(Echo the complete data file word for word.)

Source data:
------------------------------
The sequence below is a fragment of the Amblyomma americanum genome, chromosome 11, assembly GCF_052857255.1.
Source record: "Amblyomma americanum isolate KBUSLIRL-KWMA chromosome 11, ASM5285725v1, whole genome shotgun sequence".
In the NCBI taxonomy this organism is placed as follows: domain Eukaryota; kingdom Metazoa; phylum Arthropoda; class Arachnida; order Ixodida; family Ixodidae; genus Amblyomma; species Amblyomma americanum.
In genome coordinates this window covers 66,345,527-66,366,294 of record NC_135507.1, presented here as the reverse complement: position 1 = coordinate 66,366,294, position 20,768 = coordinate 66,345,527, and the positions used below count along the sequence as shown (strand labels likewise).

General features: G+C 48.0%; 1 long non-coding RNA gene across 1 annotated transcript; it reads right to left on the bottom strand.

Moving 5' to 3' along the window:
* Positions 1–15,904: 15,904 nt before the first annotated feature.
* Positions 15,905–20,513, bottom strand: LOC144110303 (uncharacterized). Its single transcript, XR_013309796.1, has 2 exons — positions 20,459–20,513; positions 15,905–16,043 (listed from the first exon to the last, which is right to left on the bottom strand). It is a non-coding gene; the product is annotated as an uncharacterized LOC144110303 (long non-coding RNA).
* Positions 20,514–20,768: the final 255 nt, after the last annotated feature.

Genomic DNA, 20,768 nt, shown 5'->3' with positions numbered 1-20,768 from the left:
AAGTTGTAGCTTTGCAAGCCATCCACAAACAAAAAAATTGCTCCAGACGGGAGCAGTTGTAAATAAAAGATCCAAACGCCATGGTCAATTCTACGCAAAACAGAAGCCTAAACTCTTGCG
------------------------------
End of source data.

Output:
The sequence below is a fragment of the Amblyomma americanum genome, chromosome 11, assembly GCF_052857255.1.
Source record: "Amblyomma americanum isolate KBUSLIRL-KWMA chromosome 11, ASM5285725v1, whole genome shotgun sequence".
In the NCBI taxonomy this organism is placed as follows: domain Eukaryota; kingdom Metazoa; phylum Arthropoda; class Arachnida; order Ixodida; family Ixodidae; genus Amblyomma; species Amblyomma americanum.
In genome coordinates this window covers 66,345,527-66,366,294 of record NC_135507.1, presented here as the reverse complement: position 1 = coordinate 66,366,294, position 20,768 = coordinate 66,345,527, and the positions used below count along the sequence as shown (strand labels likewise).

General features: G+C 48.0%; 1 long non-coding RNA gene across 1 annotated transcript; it reads right to left on the bottom strand.

Moving 5' to 3' along the window:
* Positions 1–15,904: 15,904 nt before the first annotated feature.
* Positions 15,905–20,513, bottom strand: LOC144110303 (uncharacterized). Its single transcript, XR_013309796.1, has 2 exons — positions 20,459–20,513; positions 15,905–16,043 (listed from the first exon to the last, which is right to left on the bottom strand). It is a non-coding gene; the product is annotated as an uncharacterized LOC144110303 (long non-coding RNA).
* Positions 20,514–20,768: the final 255 nt, after the last annotated feature.

Genomic DNA, 20,768 nt, shown 5'->3' with positions numbered 1-20,768 from the left:
AAGTTGTAGCTTTGCAAGCCATCCACAAACAAAAAAATTGCTCCAGACGGGAGCAGTTGTAAATAAAAGATCCAAACGCCATGGTCAATTCTACGCAAAACAGAAGCCTAAACTCTTGCG